DNC deal to include three black businesses
By Andrea Estes and Kevin Joy, Globe Staff and Globe Correspondent, 1/29/2004
Hoping to head off criticism over its minority contracting practices, organizers of the Democratic National Convention yesterday announced that a major construction contract will include three prominent local black businesses.
The $3.5 million contract, the largest awarded for the convention so far, was given to Boston-based Shawmut Design and Construction to oversee the transformation of the FleetCenter into a national stage set, organizers said yesterday. The $350 million company will team up with three minority enterprises: the architectural firm Primary Group, SAR Engineering, and Bruce Bolling, executive director of the Massachusetts Alliance of Small Contractors, who be a consultant to bring in minority- and women-owned subcontractors.
The announcement was made as two city councilors, Chuck Turner and Felix Arroyo, called for a hearing into steps being taken to hire minority firms and as a black activist threatened to hold a press conference outside convention headquarters to protest the committee's "deliberate exclusion of the community of color."
Convention organizers dismissed the complaints, saying that most minority leaders in Boston are happy with their hiring efforts. But it was the first controversy on the sensitive topic of minority participation, and officials rushed to announce the construction contract a day before they had planned, issuing a statement that included praise from several minority leaders.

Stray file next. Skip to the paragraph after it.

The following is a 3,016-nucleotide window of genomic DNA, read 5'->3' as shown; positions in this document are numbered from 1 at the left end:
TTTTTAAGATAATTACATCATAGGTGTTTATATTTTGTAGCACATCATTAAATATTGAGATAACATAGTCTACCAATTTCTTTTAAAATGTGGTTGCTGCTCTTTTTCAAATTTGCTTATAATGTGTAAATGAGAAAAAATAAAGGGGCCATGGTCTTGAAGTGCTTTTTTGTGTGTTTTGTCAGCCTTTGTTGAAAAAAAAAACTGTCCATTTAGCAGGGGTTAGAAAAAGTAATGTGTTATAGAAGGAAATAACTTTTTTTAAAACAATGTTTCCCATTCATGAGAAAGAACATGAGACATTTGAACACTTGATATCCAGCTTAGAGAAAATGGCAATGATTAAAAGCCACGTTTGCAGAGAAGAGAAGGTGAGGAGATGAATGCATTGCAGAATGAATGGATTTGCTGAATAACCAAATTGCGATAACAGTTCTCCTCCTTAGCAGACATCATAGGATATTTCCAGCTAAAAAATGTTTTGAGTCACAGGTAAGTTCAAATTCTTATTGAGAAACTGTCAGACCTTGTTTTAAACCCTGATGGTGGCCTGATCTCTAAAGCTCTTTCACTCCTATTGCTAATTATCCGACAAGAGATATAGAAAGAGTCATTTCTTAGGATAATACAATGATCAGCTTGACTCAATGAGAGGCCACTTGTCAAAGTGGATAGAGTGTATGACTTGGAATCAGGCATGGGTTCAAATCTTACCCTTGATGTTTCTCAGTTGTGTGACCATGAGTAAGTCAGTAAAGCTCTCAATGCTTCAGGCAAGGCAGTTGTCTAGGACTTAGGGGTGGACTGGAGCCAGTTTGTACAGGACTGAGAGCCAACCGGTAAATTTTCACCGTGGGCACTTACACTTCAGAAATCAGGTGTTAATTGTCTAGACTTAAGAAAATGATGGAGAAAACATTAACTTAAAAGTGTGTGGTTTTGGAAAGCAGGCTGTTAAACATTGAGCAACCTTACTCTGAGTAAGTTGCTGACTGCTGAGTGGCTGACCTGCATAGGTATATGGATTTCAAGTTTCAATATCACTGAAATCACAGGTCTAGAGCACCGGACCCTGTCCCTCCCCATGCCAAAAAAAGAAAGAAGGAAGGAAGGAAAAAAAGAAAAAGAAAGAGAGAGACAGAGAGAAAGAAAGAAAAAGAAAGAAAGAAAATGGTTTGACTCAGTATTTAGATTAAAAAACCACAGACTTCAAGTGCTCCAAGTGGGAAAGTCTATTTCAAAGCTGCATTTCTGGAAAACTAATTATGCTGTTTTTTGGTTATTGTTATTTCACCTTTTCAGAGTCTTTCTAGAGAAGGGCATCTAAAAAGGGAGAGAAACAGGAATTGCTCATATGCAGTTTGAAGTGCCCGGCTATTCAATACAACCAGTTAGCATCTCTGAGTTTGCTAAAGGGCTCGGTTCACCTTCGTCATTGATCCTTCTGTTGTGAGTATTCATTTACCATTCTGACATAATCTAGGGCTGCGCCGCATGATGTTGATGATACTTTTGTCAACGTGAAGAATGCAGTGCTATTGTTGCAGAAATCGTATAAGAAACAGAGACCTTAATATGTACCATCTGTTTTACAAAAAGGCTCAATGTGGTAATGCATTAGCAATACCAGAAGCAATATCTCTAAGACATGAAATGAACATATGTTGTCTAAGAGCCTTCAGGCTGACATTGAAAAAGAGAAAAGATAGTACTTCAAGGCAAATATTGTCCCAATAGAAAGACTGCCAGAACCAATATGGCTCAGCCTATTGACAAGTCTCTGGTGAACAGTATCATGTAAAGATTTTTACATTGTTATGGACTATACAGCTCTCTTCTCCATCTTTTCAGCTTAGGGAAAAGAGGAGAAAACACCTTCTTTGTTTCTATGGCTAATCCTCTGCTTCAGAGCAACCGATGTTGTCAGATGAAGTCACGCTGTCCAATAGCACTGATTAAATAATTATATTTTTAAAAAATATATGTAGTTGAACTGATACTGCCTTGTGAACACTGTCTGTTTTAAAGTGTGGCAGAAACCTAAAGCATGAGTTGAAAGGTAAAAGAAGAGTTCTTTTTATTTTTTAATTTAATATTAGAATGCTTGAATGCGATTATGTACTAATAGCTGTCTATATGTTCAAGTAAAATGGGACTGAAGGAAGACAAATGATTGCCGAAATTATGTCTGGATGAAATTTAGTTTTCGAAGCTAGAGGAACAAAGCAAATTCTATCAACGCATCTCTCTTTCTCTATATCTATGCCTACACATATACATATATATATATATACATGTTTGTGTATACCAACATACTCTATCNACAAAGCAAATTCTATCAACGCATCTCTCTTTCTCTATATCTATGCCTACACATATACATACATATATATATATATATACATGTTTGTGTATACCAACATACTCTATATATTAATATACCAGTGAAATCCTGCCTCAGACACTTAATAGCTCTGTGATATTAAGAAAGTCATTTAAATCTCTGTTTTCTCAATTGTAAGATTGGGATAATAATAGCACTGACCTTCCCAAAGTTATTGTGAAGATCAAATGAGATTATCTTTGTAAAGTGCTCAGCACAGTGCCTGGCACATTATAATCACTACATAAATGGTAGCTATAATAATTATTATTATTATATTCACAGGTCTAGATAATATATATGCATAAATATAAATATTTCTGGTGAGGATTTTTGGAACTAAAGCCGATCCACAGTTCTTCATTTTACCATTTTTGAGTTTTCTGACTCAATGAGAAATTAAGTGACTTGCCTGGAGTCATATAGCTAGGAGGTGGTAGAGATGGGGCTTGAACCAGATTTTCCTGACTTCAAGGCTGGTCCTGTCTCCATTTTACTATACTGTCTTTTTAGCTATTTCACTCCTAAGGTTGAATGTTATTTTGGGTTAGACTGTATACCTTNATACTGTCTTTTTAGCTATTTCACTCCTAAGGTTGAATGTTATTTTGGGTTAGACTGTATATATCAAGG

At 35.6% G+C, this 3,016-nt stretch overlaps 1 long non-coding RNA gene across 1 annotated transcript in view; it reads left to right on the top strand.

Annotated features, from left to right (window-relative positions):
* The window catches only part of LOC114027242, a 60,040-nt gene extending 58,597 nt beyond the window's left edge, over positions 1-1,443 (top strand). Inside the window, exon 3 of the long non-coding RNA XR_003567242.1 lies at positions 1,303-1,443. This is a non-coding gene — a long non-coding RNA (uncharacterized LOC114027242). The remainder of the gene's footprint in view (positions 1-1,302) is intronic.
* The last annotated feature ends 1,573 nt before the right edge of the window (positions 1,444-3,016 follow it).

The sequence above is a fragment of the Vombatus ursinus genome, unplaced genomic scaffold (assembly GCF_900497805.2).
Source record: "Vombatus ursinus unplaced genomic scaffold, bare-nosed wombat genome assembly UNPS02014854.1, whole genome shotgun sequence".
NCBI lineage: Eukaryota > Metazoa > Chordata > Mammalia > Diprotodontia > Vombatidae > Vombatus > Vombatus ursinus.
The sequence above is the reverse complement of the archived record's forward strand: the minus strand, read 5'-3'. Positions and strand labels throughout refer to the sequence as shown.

"The Democratic Convention has kept its promise to include every community across Boston at this convention," said Lina Garcia, spokeswoman for committee. "Today's announcement is just another example of the DNC keeping that promise."
The criticism of minority hiring practices began earlier this week, when activist Sadiki Kambon, director of the Black Community Information Center, told media outlets that he was planning to gather elected officials and other community leaders outside convention headquarters today to condemn the committee for denying minorities "the economic benefits to be derived" from the mammoth political event.
Reached yesterday, Kambon confirmed that on Tuesday he submitted an unsolicted proposal to the DNC that his group, The Umoja Coalition for Our Fair Share, be hired as a liaison to the minority community for $181,000. Yesterday he offered to cancel the press conference if the convention organizers would meet with him. Convention officials said they declined and did not respond to his request for a contract. Kambon said he planned to go ahead with the press conference.
Kambon said Arroyo, Turner, and City Councilor Charles Yancey would attend the event. But only Turner indicated yesterday that he would. At yesterday's City Council meeting, however, the three councilors, along with Councilor at Large Maura A. Hennigan, said a hearing is needed to ensure that women- and minority-owned businesses are "given due consideration" in the awarding of contracts.
"There's the same old rhetoric about inclusion, without any significant follow through," Turner said after the meeting. He said the request for a hearing had no connection to Kambon's press conference, but addded that Kambon's situation is a symptom of potential problems. "These are the same patterns we have seen in the past where people of color seem to [be considered] second."
Arroyo said that the minority community should reach an "understanding" with convention organizers over "who is going to be employed and to have the proper percentages of people of color and women."
Minority share of convention work has been a touchy subject since Democratic leaders announced that Boston would host the event a year ago. Party officials had worried that Boston's racially divided past could haunt the convention, and Mayor Thomas M. Menino vowed to showcase a diverse city before the eyes of the nation. He pledged that much of the convention's bounty would go to minority businesses.
? Copyright 2004 Globe Newspaper Company.